Magnetic removal/immobilization of cadmium and zinc in contaminated soils using a magnetic microparticle solid chelator and its effect on rice cultivation
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Magnetic removal techniques using functionalized magnetic nanoparticles as adsorbents have been frequently tested for use in the removal of heavy metals in aqueous solution, but seldom in farmland soil. Here, a novel magnetic microparticle solid chelator (MSC) was employed as the adsorbent for magnetic removal and/or immobilization of Cd and Zn in a paddy soil (PS), an upland soil (US), and a paddy–upland rotation soil (RS) with different degrees of pollution.
Materials and methods
MSC was applied to 14 kg air-dried soil samples (PS, US, and RS) at the dosage of 1% (w/w), and then watered, and intermittently stirred. Finally, the MSC–metal complexes were retrieved using a magnetic device (MCR treatment) or not (MC treatment), and the removal efficiency of soil Cd and Zn in MCR treatment was evaluated. After magnetic separation of MSC–metal complexes, pot experiments were performed to investigate the impacts of the magnetic remediation process on rice growth, the phytoavailability of soil Cd and Zn, and the accumulation of Cd and Zn in rice plants.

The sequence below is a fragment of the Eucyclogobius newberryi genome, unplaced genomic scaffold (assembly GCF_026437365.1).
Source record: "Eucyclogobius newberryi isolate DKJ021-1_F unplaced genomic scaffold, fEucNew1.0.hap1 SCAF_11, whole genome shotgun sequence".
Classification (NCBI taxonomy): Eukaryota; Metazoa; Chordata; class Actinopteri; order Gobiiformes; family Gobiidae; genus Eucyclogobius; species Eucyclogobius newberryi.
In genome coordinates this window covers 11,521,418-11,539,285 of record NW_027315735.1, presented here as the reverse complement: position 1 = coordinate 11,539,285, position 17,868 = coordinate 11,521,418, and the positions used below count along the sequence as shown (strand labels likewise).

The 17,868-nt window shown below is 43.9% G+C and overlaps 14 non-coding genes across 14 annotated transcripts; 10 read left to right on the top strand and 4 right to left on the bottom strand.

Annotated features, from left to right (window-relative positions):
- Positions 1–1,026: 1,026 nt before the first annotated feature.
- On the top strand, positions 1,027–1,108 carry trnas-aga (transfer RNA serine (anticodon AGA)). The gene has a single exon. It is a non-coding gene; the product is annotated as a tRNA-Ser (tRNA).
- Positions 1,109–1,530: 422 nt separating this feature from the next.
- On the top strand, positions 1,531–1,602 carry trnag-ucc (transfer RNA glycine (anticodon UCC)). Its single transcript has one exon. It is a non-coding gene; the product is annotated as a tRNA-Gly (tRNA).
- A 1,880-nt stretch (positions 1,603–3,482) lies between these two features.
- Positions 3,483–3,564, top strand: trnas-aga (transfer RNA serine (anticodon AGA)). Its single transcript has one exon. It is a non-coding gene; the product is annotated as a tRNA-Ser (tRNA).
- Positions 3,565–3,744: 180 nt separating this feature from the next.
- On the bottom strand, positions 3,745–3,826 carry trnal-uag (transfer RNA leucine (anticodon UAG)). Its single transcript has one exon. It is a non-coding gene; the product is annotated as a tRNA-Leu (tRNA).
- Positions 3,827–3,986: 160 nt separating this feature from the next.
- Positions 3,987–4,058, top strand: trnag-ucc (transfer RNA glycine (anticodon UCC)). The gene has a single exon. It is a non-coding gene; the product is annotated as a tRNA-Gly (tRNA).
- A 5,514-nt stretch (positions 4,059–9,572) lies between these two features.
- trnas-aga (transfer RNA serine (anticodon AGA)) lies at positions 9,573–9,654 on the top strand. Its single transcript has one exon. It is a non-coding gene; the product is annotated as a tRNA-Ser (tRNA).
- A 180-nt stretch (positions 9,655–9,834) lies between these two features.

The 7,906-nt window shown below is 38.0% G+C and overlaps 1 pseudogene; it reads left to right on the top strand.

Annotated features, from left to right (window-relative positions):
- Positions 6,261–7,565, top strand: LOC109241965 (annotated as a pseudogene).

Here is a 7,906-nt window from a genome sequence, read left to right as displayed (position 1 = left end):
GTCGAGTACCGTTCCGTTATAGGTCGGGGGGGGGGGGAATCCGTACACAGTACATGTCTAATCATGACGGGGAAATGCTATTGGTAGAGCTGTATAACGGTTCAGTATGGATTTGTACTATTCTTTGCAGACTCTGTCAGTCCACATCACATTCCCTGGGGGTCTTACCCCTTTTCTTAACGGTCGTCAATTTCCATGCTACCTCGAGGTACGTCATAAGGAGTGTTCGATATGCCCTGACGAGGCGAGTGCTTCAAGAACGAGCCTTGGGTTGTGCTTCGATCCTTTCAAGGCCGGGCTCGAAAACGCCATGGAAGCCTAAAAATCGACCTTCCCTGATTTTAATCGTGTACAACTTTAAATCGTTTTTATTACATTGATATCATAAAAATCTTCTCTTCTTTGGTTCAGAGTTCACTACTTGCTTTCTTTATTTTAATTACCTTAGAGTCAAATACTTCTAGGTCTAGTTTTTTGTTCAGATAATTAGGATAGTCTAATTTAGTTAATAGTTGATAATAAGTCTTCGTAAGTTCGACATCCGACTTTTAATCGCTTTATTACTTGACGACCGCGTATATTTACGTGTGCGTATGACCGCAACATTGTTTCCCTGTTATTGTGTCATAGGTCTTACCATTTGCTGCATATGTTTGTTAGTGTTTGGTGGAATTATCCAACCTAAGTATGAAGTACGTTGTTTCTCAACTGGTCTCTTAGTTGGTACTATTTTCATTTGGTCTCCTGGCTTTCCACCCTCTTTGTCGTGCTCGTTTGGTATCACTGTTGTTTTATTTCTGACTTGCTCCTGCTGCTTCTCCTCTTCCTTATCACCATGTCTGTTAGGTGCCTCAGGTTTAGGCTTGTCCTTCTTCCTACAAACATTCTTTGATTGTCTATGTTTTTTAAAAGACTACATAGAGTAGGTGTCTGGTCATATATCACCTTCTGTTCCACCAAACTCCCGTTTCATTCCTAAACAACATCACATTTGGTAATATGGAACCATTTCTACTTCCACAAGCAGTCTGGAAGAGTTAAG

Results and discussion
The MCR treatment exhibited recovery rates of 55.4%, 49.6%, and 19.0% for MSC–metal complexes in PS, US, and RS, respectively, which brought about removal efficiencies of 2.2–12.2% for Cd and 1.9–4.6% for Zn. The MC and MCR treatments substantially decreased the availability of soil Cd, but not soil Zn; this effect was more remarkable when using CaCl2 instead of DTPA as the extractant for determination of bioavailable metals. Furthermore, the CaCl2-extractable Cd and Zn had a more significant relationship with Cd and Zn concentrations in rice roots. The MC and MCR treatments led to dramatic reductions in rice grain Cd of 23.9–72.1% and 37.3–63.9%, respectively, in the three soils relative to the respective controls. The MC and MCR treatments also exhibited an inhibitory effects on rice grain Zn accumulation in US (10.6% and 4.3% decreases, respectively) and RS (9.3% and 19.5% decreases, respectively), but not in PS. Moreover, the grain yield was unaffected under the MCR treatment in the three soils, and significantly increased by 29.8% under the MC treatment in US.
Our study suggests that MSC-based magnetic remediation technique can effectively immobilize and/or remove Cd and Zn in farmland soils, decreasing their uptake by rice plants, with no adverse effects on grain yield.
KeywordsCadmium Immobilization Magnetic separation Microparticle solid chelator Rice cultivation Zinc
The authors would like to thank the reviewers of this manuscript for their helpful comments.
This work was supported by the National Key Research and Development Program of China (Grant No. 2017YFD0801003), the Youth Fund of Hubei Academy of Agricultural Sciences (Nos. 2018NKYJJ05, 2018NKYJJ07), and the Non-profit Collaborative Innovation Alliance Project (No. 2018LM).
Compliance with ethical standards
Conflict of interest
The authors declare that they have no conflicts of interest.
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